A TRUE STORY OF ADDICTION TRAGEDY AND HOPE
A night that began with a dinner to celebrate his twelfth wedding anniversary ended in a jail cell for Michael Bryant. He was charged with dangerous driving causing death and criminal negligence causing the death of cyclist Darcy Sheppard. Ironically, he had helped write the legal test for the same charges sixteen years earlier.
Bryant, as Ontario's attorney general, was the man responsible for administering 500,000 criminal charges every year in that province. He now faced prosecution by the same justice system. The charges were eventually dropped, but nothing could undo what had happened to Sheppard—or Bryant.
t was at the end of a draining three-hour interrogation, on March
23, 2010, that the prosecutor asked me a question. “Would you
have done anything differently that night,” he said, “knowing what
you now know?”
Before I could answer, my lawyer, Marie Henein, began yelling at him. This served two purposes: it shut me up, and it made her objection crystal clear to all in earshot. The question, after all, was speculative and hypothetical. Witnesses, it is axiomatic, should never, ever answer those. Marie made her point emphatically, as is her custom, and the prosecutor half-grinned as he quickly backtracked. Almost in spite of myself, when things fizzled into a brief silence, I answered:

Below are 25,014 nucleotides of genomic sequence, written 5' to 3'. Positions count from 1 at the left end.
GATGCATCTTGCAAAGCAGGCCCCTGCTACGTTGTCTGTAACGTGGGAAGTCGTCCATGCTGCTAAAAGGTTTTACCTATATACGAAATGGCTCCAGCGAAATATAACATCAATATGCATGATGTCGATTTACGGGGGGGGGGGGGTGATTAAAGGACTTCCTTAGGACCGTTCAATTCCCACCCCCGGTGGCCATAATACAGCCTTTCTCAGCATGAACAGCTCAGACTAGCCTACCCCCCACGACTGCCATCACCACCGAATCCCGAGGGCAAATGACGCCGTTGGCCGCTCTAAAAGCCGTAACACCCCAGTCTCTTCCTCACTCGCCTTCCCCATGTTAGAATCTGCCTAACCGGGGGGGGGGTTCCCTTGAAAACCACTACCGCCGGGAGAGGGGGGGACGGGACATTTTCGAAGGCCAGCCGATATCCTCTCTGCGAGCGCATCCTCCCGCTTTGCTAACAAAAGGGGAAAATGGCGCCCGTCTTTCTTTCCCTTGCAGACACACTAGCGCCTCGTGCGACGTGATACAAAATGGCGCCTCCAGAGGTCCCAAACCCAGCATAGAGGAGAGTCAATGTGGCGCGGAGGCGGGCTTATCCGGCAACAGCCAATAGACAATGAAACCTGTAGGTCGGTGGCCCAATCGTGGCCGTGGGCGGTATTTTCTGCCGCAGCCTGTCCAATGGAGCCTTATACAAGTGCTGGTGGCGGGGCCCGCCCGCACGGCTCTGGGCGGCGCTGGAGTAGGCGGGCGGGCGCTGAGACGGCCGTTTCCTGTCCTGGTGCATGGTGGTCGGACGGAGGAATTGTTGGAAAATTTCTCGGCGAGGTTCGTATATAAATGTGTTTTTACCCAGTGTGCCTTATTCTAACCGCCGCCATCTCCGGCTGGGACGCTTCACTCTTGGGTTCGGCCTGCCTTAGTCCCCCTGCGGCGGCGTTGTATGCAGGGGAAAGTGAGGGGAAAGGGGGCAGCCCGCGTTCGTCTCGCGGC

“I never would have left the house,” I said quietly.
But I did leave the house.
IT WAS AUGUST 31, 2009. It was the 12th anniversary of my marriage to Susan Abramovitch. It was a lovely, late-summer day in Toronto. It was the morning of the night that everything changed.
“Happy anniversary,” she said, stirring beside me. And we hugged. No kiss. Twelve years of marriage, 17 years together, two kids. And morning breath. No kiss.
“So what are we doing?”
My voice croaked to life. “Well, I thought that ...”
This wasn’t actually true. I hadn’t thought anything. I remembered it was our anniversary because, a few seconds ago, she’d said so.
I had no gift, no plan, even though I’d been responsible for arranging something in the way of celebration. That was my job, probably because I was in the doghouse.
I was usually in the doghouse that summer. Somehow, I wasn’t engaged with the same human race of which my wife was a member. I was a distracted presence in my own marriage, my mind usually somewhere else. I was going through the pressure of a career change, a significant reorientation, maybe even something of a small mid-life crisis.
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Michael Bryant is a former Ontario Cabinet Minister, former Attorney General, and Harvard-educated lawyer. Bryant is currently a Principal at Ishkonigan, a consulting and mediation firm owned and operated by former National Chief of the Assembly of First Nations Phil Fontaine. It assists indigenous communities, governments and the private sector to do business together. He also teaches at the University of Toronto. Bryant lives with his two children in Toronto.